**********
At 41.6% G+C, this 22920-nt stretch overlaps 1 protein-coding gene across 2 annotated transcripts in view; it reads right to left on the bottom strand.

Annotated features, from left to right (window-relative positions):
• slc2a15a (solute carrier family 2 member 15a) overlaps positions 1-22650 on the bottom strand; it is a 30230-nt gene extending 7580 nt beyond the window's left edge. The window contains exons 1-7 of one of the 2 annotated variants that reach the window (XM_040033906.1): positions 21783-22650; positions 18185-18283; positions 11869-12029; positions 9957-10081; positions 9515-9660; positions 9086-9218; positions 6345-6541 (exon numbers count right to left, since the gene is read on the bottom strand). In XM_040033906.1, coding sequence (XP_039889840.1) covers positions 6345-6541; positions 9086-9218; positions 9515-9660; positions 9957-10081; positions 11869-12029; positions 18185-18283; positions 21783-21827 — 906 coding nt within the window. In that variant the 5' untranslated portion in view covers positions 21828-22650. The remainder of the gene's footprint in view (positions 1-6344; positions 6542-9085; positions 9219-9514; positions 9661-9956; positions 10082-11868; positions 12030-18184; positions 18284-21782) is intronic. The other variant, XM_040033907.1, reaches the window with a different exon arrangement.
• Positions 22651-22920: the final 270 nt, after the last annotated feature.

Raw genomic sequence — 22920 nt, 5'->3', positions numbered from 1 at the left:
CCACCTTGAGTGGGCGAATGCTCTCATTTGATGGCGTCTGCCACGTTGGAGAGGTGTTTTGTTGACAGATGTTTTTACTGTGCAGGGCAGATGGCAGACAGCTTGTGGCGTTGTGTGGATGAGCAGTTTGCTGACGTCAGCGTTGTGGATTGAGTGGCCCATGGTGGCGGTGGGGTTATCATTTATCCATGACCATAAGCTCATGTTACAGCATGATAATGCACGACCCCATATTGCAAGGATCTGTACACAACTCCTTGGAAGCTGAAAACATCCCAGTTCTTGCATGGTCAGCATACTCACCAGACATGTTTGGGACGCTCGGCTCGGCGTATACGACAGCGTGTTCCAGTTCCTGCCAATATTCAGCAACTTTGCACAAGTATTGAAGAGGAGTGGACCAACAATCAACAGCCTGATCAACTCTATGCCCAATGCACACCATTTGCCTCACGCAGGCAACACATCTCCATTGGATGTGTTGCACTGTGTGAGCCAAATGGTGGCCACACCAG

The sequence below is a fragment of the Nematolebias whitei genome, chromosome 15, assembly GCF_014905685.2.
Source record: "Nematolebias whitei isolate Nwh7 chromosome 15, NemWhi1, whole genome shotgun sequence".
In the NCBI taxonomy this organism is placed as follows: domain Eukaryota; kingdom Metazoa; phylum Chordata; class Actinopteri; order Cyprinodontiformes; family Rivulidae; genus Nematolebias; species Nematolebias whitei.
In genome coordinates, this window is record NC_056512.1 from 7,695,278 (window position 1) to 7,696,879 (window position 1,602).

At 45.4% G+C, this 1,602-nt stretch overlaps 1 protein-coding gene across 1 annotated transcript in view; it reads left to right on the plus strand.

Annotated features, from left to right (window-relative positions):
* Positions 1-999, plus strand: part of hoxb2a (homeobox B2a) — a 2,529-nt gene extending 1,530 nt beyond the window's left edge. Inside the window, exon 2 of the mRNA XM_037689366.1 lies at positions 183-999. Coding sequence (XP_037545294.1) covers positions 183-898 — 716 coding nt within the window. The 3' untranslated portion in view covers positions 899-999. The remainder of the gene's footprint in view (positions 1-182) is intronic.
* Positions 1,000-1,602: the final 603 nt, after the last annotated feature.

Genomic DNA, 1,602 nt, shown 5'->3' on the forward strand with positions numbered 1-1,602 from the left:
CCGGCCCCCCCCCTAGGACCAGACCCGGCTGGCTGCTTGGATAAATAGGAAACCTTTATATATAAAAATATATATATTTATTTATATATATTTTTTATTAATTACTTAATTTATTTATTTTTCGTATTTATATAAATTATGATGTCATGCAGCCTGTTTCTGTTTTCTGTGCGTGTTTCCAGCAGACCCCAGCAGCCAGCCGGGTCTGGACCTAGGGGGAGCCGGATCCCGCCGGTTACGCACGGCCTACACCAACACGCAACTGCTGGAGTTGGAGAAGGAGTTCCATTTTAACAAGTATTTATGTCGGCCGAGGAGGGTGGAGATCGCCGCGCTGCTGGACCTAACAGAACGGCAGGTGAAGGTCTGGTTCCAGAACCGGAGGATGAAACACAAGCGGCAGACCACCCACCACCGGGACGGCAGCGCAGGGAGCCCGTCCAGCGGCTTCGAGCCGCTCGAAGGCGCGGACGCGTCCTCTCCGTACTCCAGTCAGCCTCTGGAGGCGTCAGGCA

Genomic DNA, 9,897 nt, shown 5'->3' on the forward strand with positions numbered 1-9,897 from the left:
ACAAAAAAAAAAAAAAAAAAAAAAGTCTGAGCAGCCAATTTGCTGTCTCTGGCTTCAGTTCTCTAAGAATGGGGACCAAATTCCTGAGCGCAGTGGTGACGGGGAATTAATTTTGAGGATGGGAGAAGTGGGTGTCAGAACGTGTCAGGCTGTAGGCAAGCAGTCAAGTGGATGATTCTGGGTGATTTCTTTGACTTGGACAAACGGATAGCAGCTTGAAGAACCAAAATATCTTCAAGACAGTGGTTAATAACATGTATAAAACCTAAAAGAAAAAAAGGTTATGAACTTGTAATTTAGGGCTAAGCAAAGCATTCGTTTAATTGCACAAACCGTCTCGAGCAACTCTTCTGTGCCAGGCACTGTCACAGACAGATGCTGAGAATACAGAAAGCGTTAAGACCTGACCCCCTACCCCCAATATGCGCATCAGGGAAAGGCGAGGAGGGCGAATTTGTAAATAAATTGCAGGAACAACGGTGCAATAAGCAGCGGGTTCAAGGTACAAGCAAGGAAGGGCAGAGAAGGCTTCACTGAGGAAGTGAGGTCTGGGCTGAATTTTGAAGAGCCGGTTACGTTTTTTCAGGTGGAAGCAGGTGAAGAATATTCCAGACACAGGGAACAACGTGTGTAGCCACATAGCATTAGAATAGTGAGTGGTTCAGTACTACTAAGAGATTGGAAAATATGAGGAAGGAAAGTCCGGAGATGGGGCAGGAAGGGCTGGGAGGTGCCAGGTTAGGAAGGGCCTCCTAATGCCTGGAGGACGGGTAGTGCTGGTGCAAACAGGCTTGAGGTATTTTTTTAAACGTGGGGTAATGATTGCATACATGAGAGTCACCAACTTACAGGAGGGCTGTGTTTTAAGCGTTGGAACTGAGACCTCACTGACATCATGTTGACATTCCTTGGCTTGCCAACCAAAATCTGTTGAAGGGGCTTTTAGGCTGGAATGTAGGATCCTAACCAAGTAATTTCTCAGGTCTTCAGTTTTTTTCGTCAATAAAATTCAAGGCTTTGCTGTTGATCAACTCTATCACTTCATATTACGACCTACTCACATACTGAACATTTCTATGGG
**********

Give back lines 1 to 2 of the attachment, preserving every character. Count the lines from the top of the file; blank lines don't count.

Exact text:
At 41.6% G+C, this 22920-nt stretch overlaps 1 protein-coding gene across 2 annotated transcripts in view; it reads right to left on the bottom strand.

Annotated features, from left to right (window-relative positions):